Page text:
Comic Reviews: Mighty Thor and Incredible Hulk!
The Mighty Thor #700
Part of Marvel’s “Legacy” rebranding is a chance to go back to the classic numbering for a majority of their titles, and lucky for them The Mighty Thor was at issue 700. With that comes the start of Jason Aaron’s “The Death Of The Mighty Thor”, which is a pretty ominous title for a lot of reasons. Will this storyline kill off the Jane Foster Thor, who’s been the welder of Mjolnir for the past few years now? Or will Thor Odinson go down? OR will all of the Thors featured in this issue, from Jane Foster to Odinson to War Thor, go down in flames? We don’t get any real clues, but we do get a whole lot of story in this special, double sized issue.
Bouncing between the many Thors of the Marvel Universe, Mighty Thor #700 is a pretty dense issue. Thor Odinson is investigating an impending invasion that threatens the Norn, Jane Foster battles the new Hulk (who’s Jennifer Walters), which also brings in the Frog Thor to help, and Volstagg encounters his cursed Mjolnir and turns into the War Thor once again. It’s a lot of plot to unpack, and the book jumps around a lot to set the pieces in motion for this upcoming storyline. While each of these individual storylines are interesting and will certainly play a major role in Aaron’s long Thor storyline, the constant jumping between settings and characters makes for a pretty jarring reading experience.
Adding to that jarring reading experience is the art, which changes depending on the story being told. Russell Dautermann, Olivier Coipel, Chris Burnham, Headlopper’s Andrew Maclean, Becky Cloonan, and a whole mess of other artists that I’m probably forgetting all handle the different parts of the story in this issue, and while they are all great artists, the constant changes in style is pretty distracting. It’s not a bad problem having these artists on this issue, but a little more care should’ve been brought to the book to make sure everything flowed smoother.
Mighty Thor #700 doesn’t ruin the story Jason Aaron has been telling since Thor: God of Thunder #1, but it’s not the slam dunk epic I was hoping it would be. Part of that comes from the disjointed story that bounces around time and space of the Thunder God, and part of it comes from the fact that that art is so different from page to page. Despite that, it’s still a necessary read for those following Aaron’s Thor saga.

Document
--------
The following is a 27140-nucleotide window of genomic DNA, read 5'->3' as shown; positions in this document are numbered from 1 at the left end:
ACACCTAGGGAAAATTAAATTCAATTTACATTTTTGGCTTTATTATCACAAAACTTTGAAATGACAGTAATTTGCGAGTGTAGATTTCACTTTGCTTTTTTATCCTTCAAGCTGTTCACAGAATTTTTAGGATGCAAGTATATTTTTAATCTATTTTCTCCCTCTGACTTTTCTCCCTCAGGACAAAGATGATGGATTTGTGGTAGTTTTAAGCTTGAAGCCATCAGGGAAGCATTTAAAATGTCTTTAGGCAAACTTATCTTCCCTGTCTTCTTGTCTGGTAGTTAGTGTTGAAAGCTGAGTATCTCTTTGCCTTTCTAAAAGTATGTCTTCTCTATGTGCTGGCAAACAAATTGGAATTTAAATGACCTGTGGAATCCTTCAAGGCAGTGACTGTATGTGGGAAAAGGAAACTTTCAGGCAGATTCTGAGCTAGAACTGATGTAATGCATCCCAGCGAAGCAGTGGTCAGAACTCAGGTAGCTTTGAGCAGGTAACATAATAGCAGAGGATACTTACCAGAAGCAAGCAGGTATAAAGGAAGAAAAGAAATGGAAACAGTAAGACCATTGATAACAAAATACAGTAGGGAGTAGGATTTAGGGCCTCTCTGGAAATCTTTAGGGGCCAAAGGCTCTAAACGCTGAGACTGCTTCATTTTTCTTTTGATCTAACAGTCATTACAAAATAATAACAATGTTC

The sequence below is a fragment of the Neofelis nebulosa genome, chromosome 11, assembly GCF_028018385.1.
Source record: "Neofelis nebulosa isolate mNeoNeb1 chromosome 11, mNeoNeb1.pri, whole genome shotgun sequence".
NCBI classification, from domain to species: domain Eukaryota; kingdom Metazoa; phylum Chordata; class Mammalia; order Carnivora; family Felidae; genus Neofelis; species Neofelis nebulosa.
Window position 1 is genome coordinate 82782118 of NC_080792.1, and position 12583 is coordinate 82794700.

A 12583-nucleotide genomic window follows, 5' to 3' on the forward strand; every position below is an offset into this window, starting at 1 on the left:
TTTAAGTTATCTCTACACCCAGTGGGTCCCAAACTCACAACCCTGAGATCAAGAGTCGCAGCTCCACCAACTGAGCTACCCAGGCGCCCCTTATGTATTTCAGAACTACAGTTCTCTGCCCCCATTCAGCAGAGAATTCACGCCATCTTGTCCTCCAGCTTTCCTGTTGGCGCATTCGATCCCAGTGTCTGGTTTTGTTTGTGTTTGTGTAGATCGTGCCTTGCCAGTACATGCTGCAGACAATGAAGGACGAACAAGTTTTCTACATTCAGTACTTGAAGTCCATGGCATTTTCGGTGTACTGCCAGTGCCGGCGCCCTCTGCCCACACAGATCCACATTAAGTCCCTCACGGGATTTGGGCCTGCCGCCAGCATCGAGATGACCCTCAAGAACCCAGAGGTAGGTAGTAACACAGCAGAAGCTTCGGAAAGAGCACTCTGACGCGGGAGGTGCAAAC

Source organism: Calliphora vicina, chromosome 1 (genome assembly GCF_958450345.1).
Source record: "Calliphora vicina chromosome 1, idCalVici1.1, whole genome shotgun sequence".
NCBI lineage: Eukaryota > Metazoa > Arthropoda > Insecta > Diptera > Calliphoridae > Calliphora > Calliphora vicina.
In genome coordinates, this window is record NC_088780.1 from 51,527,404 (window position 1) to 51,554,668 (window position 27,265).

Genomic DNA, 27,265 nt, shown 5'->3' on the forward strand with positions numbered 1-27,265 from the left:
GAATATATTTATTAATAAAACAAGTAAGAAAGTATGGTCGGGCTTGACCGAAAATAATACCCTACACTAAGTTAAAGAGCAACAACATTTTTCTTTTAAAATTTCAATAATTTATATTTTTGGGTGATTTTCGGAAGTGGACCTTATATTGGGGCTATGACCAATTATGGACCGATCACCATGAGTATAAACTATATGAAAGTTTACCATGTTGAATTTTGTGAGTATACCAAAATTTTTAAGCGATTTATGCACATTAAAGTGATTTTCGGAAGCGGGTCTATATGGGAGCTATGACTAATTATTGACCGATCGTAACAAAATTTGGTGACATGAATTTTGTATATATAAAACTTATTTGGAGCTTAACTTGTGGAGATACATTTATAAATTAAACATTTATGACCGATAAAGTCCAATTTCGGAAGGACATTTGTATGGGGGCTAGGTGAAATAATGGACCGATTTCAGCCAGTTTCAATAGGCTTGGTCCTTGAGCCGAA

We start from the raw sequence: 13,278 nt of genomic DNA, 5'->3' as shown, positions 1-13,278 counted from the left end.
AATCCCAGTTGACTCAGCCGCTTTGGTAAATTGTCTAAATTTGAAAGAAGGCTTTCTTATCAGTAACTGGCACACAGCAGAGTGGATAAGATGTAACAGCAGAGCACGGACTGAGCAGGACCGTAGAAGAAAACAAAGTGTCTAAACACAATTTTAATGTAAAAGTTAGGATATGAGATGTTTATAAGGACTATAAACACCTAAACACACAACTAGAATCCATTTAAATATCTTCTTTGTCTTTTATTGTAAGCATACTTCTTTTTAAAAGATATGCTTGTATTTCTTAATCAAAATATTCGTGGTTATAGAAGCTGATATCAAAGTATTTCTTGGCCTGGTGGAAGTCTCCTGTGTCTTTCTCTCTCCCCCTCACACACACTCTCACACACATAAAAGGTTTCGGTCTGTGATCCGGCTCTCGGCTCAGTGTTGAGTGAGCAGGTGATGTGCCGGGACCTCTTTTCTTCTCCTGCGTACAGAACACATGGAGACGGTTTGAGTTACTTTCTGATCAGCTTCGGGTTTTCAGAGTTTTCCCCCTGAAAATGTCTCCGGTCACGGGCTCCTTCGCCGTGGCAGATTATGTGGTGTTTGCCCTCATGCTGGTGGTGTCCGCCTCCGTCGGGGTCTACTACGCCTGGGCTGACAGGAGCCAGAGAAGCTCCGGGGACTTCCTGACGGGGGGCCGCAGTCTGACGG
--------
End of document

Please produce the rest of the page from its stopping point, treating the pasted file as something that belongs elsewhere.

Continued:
The Incredible Hulk #709
It’s been over ten years since Planet Hulk was released, and now with the upcoming Thor: Ragnarok using ideas and themes from that story, it seems only fitting that Marvel would start a sequel story starring the current Hulk, Amadeus Cho. As part of the Marvel “Legacy” rebranding, the newly numbered Incredible Hulk #709 allows original “Planet Hulk” writer Greg Pak the chance to revisit his classic story and show us what’s happened on Sakaar since the Hulk freed the enslaved races on that planet. With artist Greg Land, Incredible Hulk #709 sets up a very promising start for this new storyline, and should interest fans of the original story.
Amadeus Cho has been floating through space, hoping that through an isolation study he can figure out why he’s been losing control over the Hulk. However, he quickly receives a distress call from the planet Sakaar, which explicitly asks for the “Green Scar”, the name bestowed on the original Hulk when he was there. Knowing that he can’t leave these people who need him behind, Cho takes it upon himself to answer the call.
Greg Pak has a lot of fun playing in the world of “Planet Hulk” again, and it shows with this script. While Amadeus Cho’s Hulk wasn’t the Hulk that visited Sakaar, the story makes a lot of sense for the character, as he’s been recently looking for a way to prove that he can be just as much a hero as the original Hulk. Cho’s interactions with the residents of Sakaar are really entertaining, and Pak even finds time to add to the growing subplot of the Hulk that remains dormant inside of Cho’s body, just waiting for the time to explode out of him.
Greg Land is a pretty controversial artist these days, but I’m happy to report that his art in Incredible Hulk #709 actually looks like comic book art, and not just traced figures. Land’s action sequences and look for Sakaar are all really interesting, and he brings a nice sense of time moving onward and technology changing on Sakaar since the original Hulk left that world. There’s still some of the same problems that Land’s art has had before, mainly in the stiff character work and weird facial expressions, but this some of the artist’s stronger work than we’ve seen in the past.
All in all, Incredible Hulk #709 is a pretty solid return to the “Planet Hulk” saga, and while I’m not sure we need to revisit this storyline, the end result could’ve also been a lot worse than this. The hook will be seeing Amadeus Cho’s journey as a hero for the people of Sakaar, and so far that’s enough to get me interested in this story line.
Posted on October 19, 2017, in Comic reviews and tagged Andrew Maclean, Greg Land, Greg Pak, Incredible Hulk, Jason Aaron, Marvel, Marvel Legacy, Olivier Coipel, Russell Dauterman, The Mighty Thor. Bookmark the permalink. Leave a comment.